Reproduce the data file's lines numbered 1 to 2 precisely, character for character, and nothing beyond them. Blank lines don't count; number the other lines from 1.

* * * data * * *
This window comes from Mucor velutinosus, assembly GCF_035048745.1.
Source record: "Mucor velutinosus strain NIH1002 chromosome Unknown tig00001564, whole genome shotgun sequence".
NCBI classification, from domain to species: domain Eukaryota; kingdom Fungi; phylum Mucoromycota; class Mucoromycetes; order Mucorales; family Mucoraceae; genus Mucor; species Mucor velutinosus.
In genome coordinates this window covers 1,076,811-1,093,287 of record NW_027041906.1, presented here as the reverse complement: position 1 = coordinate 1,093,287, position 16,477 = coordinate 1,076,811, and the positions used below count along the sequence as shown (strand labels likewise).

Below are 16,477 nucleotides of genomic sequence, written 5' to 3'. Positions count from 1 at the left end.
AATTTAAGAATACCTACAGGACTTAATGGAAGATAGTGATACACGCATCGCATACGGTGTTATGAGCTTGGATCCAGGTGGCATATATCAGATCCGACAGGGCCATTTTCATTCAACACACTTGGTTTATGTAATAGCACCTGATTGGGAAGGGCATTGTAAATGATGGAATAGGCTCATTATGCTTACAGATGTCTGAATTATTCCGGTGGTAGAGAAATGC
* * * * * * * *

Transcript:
This window comes from Mucor velutinosus, assembly GCF_035048745.1.
Source record: "Mucor velutinosus strain NIH1002 chromosome Unknown tig00001564, whole genome shotgun sequence".